This digital wallet will contain all the information retailers would drool over having today: clothing sizes, color preferences, favorite brands, etc.
This will be a curated digital identity that would allow the shopper to create an image of themselves that they could share with their most trusted brands.
For example, let’s say you have your digital wallet that contains all your preferences as well as previous purchases from a wide array of brands.
You browse your favorite clothing shop and you will see a notification pop up that asks you to share your wallet for a enhanced and personalized experience.
If you decide to share, the webshop will be able to take your data identifiers to serve product recommendations that are in line with your previous behavior and preferences.
This situation is not only a goldmine for retailers, it’s ideal for consumers, who demand a personalized (but data safe) shopping experience. This is as “win-win” as it gets.
But before we get to this future where products find the consumers, rather than the other way around. We have a bit of time and technological capabilities to bridge over.
To get to this tomorrow, the first step will be putting more focus on Product Intelligence: actionable product insights that can be used to personalize your shoppers’ experiences.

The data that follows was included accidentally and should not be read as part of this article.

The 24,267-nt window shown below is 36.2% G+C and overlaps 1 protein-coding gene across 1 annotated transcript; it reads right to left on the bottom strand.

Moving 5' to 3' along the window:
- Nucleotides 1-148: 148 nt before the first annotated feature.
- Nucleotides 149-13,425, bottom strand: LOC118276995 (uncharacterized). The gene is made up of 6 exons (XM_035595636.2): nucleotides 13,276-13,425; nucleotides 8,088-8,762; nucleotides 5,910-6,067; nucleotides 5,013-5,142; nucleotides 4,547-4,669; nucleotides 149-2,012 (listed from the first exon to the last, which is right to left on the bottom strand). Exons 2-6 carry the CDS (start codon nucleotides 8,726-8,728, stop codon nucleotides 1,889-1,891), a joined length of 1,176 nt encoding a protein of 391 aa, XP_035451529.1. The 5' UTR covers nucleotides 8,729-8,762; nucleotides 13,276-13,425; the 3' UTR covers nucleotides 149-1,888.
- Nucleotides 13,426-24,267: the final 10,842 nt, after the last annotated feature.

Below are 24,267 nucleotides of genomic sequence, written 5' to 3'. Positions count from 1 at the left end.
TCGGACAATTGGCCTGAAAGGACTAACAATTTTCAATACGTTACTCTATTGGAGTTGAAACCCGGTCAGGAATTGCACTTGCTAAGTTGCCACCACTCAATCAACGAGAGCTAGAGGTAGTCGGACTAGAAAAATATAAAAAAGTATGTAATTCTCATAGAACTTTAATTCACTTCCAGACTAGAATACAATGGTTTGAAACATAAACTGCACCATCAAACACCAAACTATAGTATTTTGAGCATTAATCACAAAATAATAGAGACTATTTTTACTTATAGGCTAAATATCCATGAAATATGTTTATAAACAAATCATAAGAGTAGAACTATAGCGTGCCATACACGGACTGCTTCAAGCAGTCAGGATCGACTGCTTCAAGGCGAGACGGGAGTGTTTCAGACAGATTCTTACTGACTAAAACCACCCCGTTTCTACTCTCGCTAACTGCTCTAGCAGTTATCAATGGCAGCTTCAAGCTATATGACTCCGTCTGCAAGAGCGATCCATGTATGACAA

Product personalization is the way forward for eCommerce because it brings the worlds of product and customer-centricity together. It does this by tailoring the way products are promoted to the individual needs and desires of the person looking at the product.
This means you need to understand what attributes or behavioral characteristics of your products are sought after by different customer segments.
Starting with your products’ qualities will help you understand your customers’ psychographics, behavior, and shopping goals. This will feed back to you a continuous data loop that you can control.
The future of eCommerce will aim to deliver product-driven customer experiences online and across multiple channels.
"Product Personalization brings back several elements that retailers have neglected since the shift from product to customer-centricity. By understanding and properly communicating the characteristics of your products to the right person at the right time, you are catering to both goal-oriented and browsing shoppers while reducing choice overload." - Janelle De Weerd, Head of Marketing at Crobox
The future of data privacy is at the doorstep of retail.
This article has provided you with a few strategies to get you thinking about what’s to come and how to deal with ITP.
But ITP is only the first step.
In the future of eCommerce, when customers own their data, it’s all about optimizing your product data in the most actionable way. It’s about already creating meaningful relationships with your shoppers so that, when the time comes, they are ready to share their data with you.